We live in a hectic world where moments of relaxation are often limited, and those that we do have are frequently spent worrying about what's next. Although the hustle and bustle of today’s society means we don’t have limitless free time, it is important that the time that we do have is filled with a creative productivity, making it feel endlessly rewarding. We all have these moments of blissful creativity, inspired by the world around us - we just need to take the time to appreciate them. These moments of quiet enliven us, and connect us back to our true creative selves.  

 

mahabis // guide to downtime // coffee

 

The time we spend on a creative project in the middle of a busy life is a moment of luxury. The benefits of creative downtime are plentiful: it’s good for the mood; we feel alive and connected; we have produced something just for us. Even the act of exercising in our downtime helps our brain to grow new brain cells, revitalising us. The joy of trying something new in our downtime is in itself an exercise in brain development - be it writing or trying out a new recipe - it all helps the brain to generate new ideas.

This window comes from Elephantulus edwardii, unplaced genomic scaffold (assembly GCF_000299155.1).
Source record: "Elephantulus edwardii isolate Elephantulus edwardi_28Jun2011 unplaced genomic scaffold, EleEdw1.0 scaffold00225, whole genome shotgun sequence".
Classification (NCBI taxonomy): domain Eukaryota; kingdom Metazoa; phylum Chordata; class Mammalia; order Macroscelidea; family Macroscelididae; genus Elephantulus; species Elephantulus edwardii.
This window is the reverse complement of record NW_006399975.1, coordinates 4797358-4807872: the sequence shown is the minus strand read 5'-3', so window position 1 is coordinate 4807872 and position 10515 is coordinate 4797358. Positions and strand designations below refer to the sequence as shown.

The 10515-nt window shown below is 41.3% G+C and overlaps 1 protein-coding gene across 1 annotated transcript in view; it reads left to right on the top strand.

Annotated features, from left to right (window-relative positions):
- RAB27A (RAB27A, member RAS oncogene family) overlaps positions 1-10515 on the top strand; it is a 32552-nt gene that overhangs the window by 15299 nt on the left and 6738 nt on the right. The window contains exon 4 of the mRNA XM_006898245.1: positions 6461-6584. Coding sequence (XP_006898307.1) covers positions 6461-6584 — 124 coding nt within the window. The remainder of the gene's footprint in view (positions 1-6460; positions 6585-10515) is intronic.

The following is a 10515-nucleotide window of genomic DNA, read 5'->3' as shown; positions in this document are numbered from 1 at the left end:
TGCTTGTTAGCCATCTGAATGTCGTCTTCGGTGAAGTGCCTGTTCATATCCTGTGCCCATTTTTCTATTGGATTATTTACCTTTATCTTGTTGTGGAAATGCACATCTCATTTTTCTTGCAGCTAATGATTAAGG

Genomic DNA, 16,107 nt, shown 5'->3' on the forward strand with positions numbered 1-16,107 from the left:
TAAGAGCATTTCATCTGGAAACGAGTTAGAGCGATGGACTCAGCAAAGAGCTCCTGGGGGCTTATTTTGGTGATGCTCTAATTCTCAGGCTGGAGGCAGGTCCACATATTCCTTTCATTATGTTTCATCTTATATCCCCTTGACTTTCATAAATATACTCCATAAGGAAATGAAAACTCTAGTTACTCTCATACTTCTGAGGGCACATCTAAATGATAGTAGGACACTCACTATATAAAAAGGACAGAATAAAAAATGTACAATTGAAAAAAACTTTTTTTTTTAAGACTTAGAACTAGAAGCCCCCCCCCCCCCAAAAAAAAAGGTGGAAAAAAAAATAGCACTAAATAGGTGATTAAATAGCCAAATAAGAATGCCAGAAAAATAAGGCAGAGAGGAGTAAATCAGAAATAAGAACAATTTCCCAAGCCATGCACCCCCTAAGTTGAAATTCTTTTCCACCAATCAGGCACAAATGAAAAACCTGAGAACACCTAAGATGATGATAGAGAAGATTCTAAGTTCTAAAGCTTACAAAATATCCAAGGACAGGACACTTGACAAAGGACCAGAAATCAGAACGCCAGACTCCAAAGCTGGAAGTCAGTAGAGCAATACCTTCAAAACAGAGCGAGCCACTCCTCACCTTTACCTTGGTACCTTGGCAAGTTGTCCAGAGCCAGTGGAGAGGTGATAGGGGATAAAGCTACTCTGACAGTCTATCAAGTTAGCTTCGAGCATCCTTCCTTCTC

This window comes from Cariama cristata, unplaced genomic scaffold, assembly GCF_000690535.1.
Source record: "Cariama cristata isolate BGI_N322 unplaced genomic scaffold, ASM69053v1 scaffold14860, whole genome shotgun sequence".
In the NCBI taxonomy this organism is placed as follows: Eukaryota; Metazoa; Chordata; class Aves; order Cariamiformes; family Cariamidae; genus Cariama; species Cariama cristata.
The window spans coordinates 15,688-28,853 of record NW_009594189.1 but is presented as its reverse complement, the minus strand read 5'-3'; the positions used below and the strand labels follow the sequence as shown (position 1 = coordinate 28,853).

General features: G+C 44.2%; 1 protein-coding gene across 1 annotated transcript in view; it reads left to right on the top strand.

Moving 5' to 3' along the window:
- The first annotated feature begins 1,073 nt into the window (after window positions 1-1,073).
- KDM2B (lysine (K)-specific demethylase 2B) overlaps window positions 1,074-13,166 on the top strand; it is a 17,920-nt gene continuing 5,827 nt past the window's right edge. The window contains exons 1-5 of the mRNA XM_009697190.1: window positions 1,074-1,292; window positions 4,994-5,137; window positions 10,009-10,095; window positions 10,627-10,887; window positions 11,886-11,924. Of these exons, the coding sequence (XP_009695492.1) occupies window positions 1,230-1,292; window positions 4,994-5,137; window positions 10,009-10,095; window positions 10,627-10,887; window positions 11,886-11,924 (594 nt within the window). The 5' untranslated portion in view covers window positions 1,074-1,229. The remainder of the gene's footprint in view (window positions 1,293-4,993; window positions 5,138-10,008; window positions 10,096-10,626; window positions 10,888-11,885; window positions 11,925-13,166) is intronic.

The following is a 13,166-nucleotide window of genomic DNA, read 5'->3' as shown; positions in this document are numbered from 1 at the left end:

mahabis // guide to downtime // painting

 

Creative downtime is wonderful for the body and has a myriad of benefits. Not only does it build better relationships by awakening our capacity to empathise, research has also shown that creativity in our lives increases our observational skills, our sense of wellbeing and even makes us braver.